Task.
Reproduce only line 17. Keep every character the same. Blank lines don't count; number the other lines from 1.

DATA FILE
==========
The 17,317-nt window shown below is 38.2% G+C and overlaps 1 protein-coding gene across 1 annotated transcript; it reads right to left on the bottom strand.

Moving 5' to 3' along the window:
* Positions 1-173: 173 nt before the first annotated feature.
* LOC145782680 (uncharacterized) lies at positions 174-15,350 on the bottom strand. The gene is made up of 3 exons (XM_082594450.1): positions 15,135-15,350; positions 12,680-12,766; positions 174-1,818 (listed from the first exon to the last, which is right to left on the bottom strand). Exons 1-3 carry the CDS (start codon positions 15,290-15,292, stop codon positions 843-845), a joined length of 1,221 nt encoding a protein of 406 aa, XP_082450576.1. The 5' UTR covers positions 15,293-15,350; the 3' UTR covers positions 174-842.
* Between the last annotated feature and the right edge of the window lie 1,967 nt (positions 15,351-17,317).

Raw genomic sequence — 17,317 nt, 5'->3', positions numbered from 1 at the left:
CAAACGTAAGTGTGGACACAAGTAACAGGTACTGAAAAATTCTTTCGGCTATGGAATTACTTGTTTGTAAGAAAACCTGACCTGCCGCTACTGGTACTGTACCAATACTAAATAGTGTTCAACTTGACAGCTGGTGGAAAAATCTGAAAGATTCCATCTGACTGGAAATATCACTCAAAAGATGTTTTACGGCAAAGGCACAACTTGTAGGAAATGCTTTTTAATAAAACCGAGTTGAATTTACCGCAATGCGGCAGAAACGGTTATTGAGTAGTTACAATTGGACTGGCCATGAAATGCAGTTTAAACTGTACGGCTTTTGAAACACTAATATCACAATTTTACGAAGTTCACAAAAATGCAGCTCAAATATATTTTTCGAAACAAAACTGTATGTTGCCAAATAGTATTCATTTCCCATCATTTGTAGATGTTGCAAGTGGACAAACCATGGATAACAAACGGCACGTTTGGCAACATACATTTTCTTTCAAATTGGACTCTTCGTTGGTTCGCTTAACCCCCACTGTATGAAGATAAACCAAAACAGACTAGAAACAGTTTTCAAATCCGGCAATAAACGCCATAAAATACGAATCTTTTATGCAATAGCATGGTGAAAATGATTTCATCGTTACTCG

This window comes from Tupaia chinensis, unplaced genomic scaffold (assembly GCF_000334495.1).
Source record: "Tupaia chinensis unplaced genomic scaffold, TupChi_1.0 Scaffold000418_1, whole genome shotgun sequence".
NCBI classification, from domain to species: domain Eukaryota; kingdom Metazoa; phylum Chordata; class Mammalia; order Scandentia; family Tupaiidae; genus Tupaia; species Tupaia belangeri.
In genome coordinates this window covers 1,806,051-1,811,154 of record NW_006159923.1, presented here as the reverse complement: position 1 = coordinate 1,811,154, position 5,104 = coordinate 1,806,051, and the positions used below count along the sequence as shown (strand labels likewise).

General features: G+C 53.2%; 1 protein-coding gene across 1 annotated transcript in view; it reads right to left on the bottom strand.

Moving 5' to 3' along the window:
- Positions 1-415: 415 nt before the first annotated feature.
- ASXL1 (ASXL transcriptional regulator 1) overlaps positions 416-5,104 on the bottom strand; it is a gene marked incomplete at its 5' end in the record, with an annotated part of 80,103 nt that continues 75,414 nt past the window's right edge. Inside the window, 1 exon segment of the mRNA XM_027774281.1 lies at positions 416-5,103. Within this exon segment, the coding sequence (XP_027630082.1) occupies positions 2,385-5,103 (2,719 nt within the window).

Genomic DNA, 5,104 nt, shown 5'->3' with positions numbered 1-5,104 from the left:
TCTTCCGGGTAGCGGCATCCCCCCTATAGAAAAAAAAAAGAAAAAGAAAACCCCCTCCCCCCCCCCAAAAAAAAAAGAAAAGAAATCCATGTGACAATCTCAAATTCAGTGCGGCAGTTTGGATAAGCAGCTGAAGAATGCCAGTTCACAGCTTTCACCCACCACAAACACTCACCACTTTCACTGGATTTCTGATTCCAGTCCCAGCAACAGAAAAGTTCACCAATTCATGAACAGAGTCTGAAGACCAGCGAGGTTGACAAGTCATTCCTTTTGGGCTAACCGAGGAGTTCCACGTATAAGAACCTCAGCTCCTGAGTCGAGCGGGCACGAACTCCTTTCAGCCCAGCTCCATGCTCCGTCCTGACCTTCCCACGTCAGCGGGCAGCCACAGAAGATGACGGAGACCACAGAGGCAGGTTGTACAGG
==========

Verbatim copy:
TCTTCCGGGTAGCGGCATCCCCCCTATAGAAAAAAAAAAGAAAAAGAAAACCCCCTCCCCCCCCCCAAAAAAAAAAGAAAAGAAATCCATGTGACAATCTCAAATTCAGTGCGGCAGTTTGGATAAGCAGCTGAAGAATGCCAGTTCACAGCTTTCACCCACCACAAACACTCACCACTTTCACTGGATTTCTGATTCCAGTCCCAGCAACAGAAAAGTTCACCAATTCATGAACAGAGTCTGAAGACCAGCGAGGTTGACAAGTCATTCCTTTTGGGCTAACCGAGGAGTTCCACGTATAAGAACCTCAGCTCCTGAGTCGAGCGGGCACGAACTCCTTTCAGCCCAGCTCCATGCTCCGTCCTGACCTTCCCACGTCAGCGGGCAGCCACAGAAGATGACGGAGACCACAGAGGCAGGTTGTACAGG